On that note, Grant says that what helps a lot of originals create new ideas is taking breaks while working on their ideas because taking time off from the project gives us time to process ideas. He also says that originals draw from a broad range of references and influences in their work, by always learning something new (i.e. learning about a different culture, learning a new craft, or even getting trained at their job to learn a different set of skills). When I feel stuck in my practice sessions, I take a break and read a book or watch a clip from Curb Your Enthusiasm (yes, I recently got into that show). Even learning how to code has helped me become more creative in my music, not just during my practice sessions but also in terms of what kind of career I want to have. By learning how to code, I have learned that I love numbers just as much as I love the written word. I am not always good at coding, and bombed more than a few projects in Javascript, and I might not get a coding job right away since I am taking my time learning all these programming languages. But it’s learning something outside of my comfort zone, and I think the job market needs people to do this. I can no longer entertain the fantasy that my music dream job is going to fall in my lap if I just spend my time saving money and mastering the Tchaikovsky pieces, the Dvorak pieces, that absurdly hard Kodaly Cello Sonata that requires you to tune down an entire string. That fantasy has gone bye-bye. It is no longer a reality because there are so many talented people out there who are not only playing their instruments, but brushing up on new skills. There are quite a few classical musicians who are also web developers making the salary they need to play gigs.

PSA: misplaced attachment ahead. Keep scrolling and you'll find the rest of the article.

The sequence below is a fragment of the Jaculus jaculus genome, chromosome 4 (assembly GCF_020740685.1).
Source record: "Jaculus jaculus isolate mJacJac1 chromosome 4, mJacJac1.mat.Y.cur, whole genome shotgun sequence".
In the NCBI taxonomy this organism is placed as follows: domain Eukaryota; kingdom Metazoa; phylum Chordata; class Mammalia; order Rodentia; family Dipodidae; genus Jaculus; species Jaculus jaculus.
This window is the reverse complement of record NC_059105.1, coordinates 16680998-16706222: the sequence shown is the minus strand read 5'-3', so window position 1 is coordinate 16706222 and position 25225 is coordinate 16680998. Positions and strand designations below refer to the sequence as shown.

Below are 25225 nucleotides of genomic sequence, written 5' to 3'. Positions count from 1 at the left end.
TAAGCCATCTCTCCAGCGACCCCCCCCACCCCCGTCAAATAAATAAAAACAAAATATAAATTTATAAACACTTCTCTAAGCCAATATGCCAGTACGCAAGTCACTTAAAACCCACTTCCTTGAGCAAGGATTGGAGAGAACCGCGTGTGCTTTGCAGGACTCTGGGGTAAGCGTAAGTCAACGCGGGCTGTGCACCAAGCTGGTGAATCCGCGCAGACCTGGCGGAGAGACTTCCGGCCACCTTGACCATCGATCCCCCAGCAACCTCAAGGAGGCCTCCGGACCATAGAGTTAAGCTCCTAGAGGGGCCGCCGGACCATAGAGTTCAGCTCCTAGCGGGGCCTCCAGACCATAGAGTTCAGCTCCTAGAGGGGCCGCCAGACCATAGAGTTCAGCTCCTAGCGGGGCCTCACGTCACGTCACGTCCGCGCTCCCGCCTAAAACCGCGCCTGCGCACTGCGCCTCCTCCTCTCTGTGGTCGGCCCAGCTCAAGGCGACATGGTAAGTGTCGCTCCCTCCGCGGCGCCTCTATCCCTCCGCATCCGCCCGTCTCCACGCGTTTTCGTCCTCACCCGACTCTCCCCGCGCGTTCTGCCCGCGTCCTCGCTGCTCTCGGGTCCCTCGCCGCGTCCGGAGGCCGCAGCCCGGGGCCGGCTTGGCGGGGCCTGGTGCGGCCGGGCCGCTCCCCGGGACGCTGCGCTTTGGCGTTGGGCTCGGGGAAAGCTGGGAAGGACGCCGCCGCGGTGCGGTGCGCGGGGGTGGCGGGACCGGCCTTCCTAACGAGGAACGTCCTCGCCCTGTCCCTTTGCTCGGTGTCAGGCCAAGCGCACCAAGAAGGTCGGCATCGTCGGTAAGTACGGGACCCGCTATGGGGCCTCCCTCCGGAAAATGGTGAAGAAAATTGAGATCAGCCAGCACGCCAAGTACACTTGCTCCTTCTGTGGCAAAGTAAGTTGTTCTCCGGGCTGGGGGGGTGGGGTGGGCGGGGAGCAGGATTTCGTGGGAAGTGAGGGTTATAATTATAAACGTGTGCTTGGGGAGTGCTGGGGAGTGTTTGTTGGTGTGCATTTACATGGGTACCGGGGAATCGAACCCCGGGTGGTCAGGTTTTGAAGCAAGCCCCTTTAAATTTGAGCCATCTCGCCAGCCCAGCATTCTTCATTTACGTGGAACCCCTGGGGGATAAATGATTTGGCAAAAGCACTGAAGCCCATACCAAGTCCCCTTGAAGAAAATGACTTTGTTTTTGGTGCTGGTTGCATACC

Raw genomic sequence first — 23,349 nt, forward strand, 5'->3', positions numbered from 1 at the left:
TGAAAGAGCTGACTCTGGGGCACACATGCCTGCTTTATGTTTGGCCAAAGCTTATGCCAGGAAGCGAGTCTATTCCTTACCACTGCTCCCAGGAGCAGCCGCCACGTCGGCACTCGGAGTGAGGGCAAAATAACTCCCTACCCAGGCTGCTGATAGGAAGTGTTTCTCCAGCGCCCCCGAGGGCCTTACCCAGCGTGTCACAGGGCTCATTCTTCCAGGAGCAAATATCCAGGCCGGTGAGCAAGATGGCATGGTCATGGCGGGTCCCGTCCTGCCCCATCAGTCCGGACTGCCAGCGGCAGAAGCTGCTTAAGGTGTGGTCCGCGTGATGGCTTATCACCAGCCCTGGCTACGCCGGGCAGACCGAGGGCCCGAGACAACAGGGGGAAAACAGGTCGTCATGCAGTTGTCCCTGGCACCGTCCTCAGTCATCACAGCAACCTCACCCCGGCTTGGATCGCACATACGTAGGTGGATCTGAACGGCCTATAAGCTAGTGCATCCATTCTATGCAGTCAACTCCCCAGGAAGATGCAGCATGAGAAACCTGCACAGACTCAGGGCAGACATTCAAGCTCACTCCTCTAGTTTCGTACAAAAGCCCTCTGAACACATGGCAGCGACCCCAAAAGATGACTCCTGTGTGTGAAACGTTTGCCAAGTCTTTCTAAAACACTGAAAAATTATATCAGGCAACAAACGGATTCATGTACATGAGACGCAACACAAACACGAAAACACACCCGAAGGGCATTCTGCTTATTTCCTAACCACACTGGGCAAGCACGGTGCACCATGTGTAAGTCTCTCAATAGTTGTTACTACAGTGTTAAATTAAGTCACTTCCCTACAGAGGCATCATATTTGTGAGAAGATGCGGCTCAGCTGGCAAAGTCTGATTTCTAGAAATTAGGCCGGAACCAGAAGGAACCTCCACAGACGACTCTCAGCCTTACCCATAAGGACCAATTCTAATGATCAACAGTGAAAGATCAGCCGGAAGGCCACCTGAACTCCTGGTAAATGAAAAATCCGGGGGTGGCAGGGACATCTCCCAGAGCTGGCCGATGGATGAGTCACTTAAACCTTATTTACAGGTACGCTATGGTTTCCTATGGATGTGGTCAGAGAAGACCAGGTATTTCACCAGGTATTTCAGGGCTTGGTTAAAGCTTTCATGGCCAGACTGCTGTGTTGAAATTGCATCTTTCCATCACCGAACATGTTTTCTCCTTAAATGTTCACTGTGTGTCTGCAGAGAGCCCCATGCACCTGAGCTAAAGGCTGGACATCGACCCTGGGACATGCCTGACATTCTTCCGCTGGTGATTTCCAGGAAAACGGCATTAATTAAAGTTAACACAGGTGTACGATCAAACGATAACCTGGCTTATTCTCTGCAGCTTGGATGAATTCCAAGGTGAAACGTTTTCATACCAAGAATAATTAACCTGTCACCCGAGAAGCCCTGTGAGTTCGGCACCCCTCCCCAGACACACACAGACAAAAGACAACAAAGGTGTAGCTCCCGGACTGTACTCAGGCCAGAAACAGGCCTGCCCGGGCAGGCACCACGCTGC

Originals also learn how to take criticism. Sometimes we have an idea and we want people to accept it so badly, but that’s not always the case. Many times people are going to reject your idea or think it’s not practical. Publishers were reluctant to sign on J.K. Rowling because they thought her book wouldn’t sell due to its length. They thought no kid would want to read something more than 35 pages, but they turned out to be wrong because that book sold like hotcakes, and guess what? It’s probably still selling like hotcakes because people still reference Harry Potter all the time. Also, the books were just good, end of story. In college I didn’t want to give my writing to professors or peers because I was worried they wouldn’t like it. I was so focused on pleasing people and getting them to agree with me that I wasn’t looking the cold and hard truth in the face: everyone is entitled to their opinion, and sometimes they may have a few good points you can use to improve your performance. This goes for any field, not just creative arts fields. Grant says that originals seek out people who don’t agree with them rather than sticking with people who agree with them on everything. This is the point of communication; it’s not to get people to agree with everything you say all the time. It’s important to not agree on everything because then you might find that person to agree with you on certain things.